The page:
20 February 2013

On Being a Ninevite in Lent

(Notes for the talk being presented tonight in South Boston)

Reading 1
The word of the LORD came to Jonah a second time:
“Set out for the great city of Nineveh,
and announce to it the message that I will tell you.”
So Jonah made ready and went to Nineveh,
according to the LORD’s bidding.
Now Nineveh was an enormously large city;
it took three days to go through it.
Jonah began his journey through the city,
and had gone but a single day’s walk announcing,
“Forty days more and Nineveh shall be destroyed,”
when the people of Nineveh believed God;
they proclaimed a fast
and all of them, great and small, put on sackcloth.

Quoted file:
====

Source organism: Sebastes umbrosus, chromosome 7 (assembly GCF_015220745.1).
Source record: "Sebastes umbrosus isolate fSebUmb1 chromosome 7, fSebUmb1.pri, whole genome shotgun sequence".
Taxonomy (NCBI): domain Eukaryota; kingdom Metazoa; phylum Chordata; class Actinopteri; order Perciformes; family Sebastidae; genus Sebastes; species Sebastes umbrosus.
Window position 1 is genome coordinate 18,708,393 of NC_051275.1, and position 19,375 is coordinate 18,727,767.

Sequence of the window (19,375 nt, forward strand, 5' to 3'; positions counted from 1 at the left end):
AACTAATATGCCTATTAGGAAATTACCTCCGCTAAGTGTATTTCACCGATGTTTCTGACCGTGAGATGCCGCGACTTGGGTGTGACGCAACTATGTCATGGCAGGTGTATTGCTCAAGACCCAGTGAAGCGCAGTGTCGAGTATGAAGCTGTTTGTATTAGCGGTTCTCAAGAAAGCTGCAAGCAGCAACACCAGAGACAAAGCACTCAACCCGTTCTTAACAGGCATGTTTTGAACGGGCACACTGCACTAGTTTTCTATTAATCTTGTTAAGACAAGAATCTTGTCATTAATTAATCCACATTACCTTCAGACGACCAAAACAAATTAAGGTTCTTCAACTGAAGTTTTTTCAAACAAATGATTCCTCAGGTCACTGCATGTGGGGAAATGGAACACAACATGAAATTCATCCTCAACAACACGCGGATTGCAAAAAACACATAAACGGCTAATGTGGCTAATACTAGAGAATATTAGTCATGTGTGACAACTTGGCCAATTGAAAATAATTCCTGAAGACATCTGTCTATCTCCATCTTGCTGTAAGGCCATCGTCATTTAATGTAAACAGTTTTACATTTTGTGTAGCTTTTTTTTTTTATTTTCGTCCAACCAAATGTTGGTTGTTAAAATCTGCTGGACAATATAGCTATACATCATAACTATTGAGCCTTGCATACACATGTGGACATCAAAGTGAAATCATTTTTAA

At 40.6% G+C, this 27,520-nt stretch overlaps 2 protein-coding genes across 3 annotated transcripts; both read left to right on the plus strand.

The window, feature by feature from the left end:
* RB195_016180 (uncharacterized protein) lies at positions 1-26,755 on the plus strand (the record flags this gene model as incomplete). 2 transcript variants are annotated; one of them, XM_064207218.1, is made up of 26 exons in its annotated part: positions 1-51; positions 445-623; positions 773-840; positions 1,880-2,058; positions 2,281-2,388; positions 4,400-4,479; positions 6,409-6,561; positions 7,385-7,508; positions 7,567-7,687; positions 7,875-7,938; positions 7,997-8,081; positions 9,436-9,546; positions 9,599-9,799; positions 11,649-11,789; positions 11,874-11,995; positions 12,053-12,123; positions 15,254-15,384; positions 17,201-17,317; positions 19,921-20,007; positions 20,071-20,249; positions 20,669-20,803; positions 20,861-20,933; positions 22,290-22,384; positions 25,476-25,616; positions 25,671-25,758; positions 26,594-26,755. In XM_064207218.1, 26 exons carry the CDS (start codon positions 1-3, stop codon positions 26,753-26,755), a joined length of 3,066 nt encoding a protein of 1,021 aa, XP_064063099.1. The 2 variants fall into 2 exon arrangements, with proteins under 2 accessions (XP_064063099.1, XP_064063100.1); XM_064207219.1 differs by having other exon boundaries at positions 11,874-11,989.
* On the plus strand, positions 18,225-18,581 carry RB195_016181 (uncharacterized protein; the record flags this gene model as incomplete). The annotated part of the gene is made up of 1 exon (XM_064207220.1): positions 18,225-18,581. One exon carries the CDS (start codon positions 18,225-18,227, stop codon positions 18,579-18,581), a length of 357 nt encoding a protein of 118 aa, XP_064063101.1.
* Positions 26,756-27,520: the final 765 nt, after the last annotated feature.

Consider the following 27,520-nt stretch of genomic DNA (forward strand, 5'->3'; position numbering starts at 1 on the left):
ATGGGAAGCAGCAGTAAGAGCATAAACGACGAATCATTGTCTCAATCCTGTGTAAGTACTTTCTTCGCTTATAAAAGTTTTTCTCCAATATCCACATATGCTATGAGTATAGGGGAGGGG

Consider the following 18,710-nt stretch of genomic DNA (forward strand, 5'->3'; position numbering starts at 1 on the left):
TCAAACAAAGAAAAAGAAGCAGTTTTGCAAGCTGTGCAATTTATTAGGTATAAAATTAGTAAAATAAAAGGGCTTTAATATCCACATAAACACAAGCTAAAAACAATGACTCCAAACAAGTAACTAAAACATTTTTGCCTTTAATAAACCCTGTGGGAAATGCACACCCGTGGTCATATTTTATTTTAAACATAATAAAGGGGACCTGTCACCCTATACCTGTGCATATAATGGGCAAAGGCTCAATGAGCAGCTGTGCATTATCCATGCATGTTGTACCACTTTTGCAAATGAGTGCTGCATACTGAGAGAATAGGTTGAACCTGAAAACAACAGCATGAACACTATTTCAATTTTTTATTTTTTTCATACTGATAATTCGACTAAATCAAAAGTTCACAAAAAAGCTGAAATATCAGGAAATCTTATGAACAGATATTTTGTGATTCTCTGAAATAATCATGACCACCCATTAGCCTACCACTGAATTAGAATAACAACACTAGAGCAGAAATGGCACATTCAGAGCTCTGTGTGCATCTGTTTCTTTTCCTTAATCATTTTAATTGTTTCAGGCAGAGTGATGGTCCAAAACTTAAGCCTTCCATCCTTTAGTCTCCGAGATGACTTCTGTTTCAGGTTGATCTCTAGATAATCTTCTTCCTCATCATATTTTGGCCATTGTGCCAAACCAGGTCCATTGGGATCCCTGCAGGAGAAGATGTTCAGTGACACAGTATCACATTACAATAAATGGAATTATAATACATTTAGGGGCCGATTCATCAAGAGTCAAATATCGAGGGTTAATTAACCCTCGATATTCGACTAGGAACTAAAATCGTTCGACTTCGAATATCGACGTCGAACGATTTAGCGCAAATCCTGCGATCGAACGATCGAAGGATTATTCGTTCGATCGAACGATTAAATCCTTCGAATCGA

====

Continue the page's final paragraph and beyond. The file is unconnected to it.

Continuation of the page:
When the news reached the king of Nineveh,
he rose from his throne, laid aside his robe,
covered himself with sackcloth, and sat in the ashes.
Then he had this proclaimed throughout Nineveh,
by decree of the king and his nobles:
“Neither man nor beast, neither cattle nor sheep,
shall taste anything;
they shall not eat, nor shall they drink water.
Man and beast shall be covered with sackcloth and call loudly to God;
every man shall turn from his evil way
and from the violence he has in hand.
Who knows, God may relent and forgive, and withhold his blazing wrath,
so that we shall not perish.”
When God saw by their actions how they turned from their evil way,
he repented of the evil that he had threatened to do to them;
he did not carry it out.

Last Wednesday, you got the Cardinal.  Tonight, you get me.  Sorry.